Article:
Movies can spell trouble for women. Usually, a female-centric flick entails a morose, unlucky-in-love woman who pines for love. Ultimately, she finds it with a reformed bad boy. When does this happen? Usually after she’s realized that her wacky commitment to her career has made her unsuitable for love. Shed of her silly life aspirations, she settles into domestic bliss for the rest of her life. Or as long as the end credits take to roll. Anyone else asleep right about now?
Instead, let’s think about the ladies of authority, the women of wit, the steel magnolias of cinema. For every loveless lass brought to life by a Rom Com Queen, there’s a kick-ass character of empowerment. Here are our 15 favorites.
Sigourney Weaver Say what you will about James Cameron and his obsession with special effects – this man knows how to write a strong woman. Ellen Ripley of the Alien franchise embodies the strength of Future Woman as no other Hollywood screen siren. Not to mention, her turns in “Working Girl” and “The Ice Storm” gave depth to otherwise complicated (okay, horrible) women.
Greta Garbo Some call her the most fascinating woman in film history. Garbo’s 1930s screen siren was well ahead of her game with strong roles such as Queen Christina, Mata Hari and more.
Katharine Hepburn Ms. Hepburn was the daughter of a suffragette and was taught to speak her mind. And how! From her Tracy Lord to Rose Sayer to Eleanor of Aquitaine, Hepburn’s cool composure is a model for tough, resilient women.
Pam Grier Grier was a staple in early blaxploitation films playing strong, assertive women. In 1973s “Coffy,” she was noted as the first female African-American star to headline an action film. She is perhaps best known as Foxy Brown, a character with similar attributes.
Mae West Before there was Marilyn Monroe’s breathy, little-girl-lost sex symbol, there was Mae West. Born in 1893 to Vaudeville stars, West wrote and starred in films that were unabashedly about female empowerment. One of the earlier plays she penned, “Sex,” landed her in jail for obscenity charges in 1926. West was known to quip “A dame that knows the ropes isn’t likely to get tied up.” Here’s to the original dame.
Angelina Jolie A friend of mine recently worked on a Jolie film. Jolie wasn’t the original choice for the role, but the studio insisted she be cast. Why? Because this woman inspires audiences all over the world to run into movie theaters throwing cash into buckets. (That is, most of the time she does. Exception: “The Tourist.”) Why? Because she’s an action hero. “Salt,” “Wanted,” and the Lara Croft series prove this woman knows how to conduct herself on a runaway car.
Meryl Streep Streep, currently the most honored actor of all time, has played more powerful women than one could list in a few mere sentences. One favorite might her turn as Danish author Baroness Karen von Blixen in “Out of Africa.” More recently, her turn as Miranda Priestley in “The Devil’s Wears Prada” was like staring into the eyes of a steel dragon. Up next for Meryl? She’s to portray Margaret Thatcher in “The Iron Lady.” We are so there.
Linda Hamilton Hamilton’s Sarah Connor from the Terminator series blasted onto big screens in 1984. But it was her turn as the iconic character in 1991s “Terminator 2” that had people talking. Hamilton kicked cyborgs to the curb and gave the world a view of a mama you did not want to mess with.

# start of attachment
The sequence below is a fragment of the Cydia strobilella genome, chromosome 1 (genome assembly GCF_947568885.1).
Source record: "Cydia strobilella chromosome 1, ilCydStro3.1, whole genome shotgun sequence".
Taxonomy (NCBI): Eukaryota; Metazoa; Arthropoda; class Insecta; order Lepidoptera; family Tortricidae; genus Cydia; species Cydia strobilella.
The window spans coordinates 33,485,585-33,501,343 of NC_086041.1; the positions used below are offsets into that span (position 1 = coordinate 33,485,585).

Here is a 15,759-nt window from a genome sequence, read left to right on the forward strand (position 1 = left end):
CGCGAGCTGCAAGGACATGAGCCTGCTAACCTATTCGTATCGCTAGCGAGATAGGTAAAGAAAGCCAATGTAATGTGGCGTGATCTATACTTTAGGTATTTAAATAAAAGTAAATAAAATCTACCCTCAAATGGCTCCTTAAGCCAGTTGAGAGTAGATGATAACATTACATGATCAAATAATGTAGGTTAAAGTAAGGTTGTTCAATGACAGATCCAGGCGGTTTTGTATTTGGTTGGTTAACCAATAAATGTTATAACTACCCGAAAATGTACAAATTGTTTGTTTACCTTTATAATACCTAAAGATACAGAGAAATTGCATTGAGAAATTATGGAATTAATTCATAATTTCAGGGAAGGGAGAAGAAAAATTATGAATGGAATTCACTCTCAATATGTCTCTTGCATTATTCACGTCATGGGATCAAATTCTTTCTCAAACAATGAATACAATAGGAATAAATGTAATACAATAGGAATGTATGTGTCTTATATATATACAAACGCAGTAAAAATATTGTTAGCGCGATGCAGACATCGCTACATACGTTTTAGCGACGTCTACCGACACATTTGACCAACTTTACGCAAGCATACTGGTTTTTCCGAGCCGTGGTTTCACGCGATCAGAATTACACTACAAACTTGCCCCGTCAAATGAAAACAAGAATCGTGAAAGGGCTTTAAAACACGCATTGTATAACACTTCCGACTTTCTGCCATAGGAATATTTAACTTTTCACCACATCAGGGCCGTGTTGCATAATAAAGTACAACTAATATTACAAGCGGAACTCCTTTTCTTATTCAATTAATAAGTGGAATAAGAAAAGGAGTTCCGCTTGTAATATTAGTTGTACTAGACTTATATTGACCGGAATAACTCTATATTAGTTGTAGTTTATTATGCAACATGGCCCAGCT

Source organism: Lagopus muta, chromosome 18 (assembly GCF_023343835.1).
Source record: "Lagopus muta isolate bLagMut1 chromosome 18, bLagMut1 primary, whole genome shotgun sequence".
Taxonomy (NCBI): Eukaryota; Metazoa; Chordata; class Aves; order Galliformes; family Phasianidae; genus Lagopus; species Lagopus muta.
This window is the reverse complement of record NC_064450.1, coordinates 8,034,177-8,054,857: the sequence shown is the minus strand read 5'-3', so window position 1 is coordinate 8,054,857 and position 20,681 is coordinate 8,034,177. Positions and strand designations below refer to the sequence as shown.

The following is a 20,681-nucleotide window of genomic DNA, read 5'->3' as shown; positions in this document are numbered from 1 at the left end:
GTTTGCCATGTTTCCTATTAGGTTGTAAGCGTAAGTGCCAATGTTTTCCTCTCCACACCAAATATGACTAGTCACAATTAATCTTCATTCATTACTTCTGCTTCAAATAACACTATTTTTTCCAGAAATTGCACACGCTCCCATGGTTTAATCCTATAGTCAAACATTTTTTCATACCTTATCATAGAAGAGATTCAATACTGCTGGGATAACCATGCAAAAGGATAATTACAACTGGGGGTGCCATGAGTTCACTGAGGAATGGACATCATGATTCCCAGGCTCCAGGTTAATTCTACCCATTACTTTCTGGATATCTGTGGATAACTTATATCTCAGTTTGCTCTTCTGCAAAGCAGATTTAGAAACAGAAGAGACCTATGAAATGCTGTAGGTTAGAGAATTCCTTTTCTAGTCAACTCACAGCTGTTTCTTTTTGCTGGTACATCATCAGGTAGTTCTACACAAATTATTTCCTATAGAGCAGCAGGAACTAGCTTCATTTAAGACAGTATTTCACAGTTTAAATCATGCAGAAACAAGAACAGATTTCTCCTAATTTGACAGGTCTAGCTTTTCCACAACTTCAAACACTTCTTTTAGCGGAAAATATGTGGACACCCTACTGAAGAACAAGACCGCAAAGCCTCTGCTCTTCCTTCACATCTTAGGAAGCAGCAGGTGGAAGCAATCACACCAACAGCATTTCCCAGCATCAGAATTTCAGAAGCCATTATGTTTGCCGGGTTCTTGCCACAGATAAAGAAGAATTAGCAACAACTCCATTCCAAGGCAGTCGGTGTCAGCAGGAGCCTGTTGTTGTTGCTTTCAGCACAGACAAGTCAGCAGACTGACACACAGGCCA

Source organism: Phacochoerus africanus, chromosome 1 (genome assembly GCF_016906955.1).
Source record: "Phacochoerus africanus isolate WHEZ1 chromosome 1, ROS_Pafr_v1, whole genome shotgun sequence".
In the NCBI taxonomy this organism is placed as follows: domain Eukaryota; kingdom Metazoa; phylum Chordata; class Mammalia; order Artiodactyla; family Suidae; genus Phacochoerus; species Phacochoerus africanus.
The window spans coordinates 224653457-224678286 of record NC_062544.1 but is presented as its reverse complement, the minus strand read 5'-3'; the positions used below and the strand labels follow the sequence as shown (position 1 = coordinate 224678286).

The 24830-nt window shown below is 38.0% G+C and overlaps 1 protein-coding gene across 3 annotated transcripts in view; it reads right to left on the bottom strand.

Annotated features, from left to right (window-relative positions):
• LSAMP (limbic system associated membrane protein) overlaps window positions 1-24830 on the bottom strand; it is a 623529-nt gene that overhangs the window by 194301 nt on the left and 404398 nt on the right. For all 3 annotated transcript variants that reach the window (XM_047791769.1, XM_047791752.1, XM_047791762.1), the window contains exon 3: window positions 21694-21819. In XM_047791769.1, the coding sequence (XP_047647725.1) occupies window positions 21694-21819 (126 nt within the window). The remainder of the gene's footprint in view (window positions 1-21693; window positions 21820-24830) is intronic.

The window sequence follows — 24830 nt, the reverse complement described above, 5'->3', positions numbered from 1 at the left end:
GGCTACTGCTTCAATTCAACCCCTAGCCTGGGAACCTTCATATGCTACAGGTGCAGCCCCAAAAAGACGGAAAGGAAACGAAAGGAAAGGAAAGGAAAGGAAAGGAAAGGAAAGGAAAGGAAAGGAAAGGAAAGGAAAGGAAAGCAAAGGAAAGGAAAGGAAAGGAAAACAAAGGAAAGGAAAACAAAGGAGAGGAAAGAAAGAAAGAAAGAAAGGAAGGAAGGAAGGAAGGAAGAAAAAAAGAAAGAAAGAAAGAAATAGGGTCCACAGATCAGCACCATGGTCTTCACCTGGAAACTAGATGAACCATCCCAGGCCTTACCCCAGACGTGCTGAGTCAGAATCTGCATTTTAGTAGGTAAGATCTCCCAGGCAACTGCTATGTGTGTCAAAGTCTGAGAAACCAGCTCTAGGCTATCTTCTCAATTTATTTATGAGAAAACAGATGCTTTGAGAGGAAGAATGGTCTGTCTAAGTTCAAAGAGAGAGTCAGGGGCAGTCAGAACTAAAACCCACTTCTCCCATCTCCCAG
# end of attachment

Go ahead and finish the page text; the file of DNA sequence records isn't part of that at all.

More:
Anne Bancroft Bancroft’s turn as a seductress in “The Graduate” gave new life to female sexuality. Amidst a tremendous career, she is also recognized for her iconic turn as Annie Sullivan in “The Miracle Worker.” Here’s to you, Mrs. Robinson.
Dorothy Dandridge Dandridge was a trail blazer for women of color in Hollywood. Her turns as Bess in “Porgy and Bess” and well as “Carmen Jones” are etched as iconic roles in film history. Though her life was cut short by a tragic death at age 42 in 1965, she undoubtedly paved the way for acceptance for all women in film.
Uma ThurmanThurman is perhaps best known for her role as Beatrix Kiddo in the Kill Bill series – in which she could not be killed. But her turns as June Miller in “Henry and June” and as Mia Wallace in “Pulp Fiction” makes this actress a pillar of empowerment.
Jodie Foster Actor, director, producer – this two time Oscar winner for Best Actress does it all. Foster, a child actor, first catapulted into international acclaim for her turn as a trash-talking child prostitute in “Taxi Driver.” But it was her role as FBI agent Clarice Starling in “The Silence of the Lambs” that introduced her to a whole new generation of viewers. Her sensitive portrayal of Sarah Tobias in “The Accused” gave a voice to rape victims.
Helen Mirren Mirren has long established career portrayal strong women with a frank sexual empowerment. And yet, it was her turn against type as Queen Elizabeth I in “The Queen” that had a whole new generation bowing to this woman.
Barbara Stanwyck Stanwyck is perhaps best known for her role as the matriarch of the 1960s TV series, “Big Valley.” (Not to forget her performance as Mary Carson in “The Thorn Birds.” Ever.) But Stanwyck was established as a screen siren well before her turns in TV. Her role as Jean in “The Lady Eve” is a female powerhouse.
Penelope Cruz Penelope Cruz is known in her native Spain as “the Spanish enchantress.” We know her for adeptly portraying resilient womanhood. Her portrayal of the stalwart Rainmunda in “Volver” will convince anyone that this woman knows how to handle herself on and off the screen.
Still, there are more. What about Judi Dench as M? Susan Sarandon as Thelma? Not to mention Marlene Deitrich’s Lola Lola or Barbara Streisand’s Katie. Then there’s Hilary Swank’s Maggie Fitzgerald. And Cate Blanchette as Elizabeth I and Emma Thompson as Emma Thompson. We could go on…
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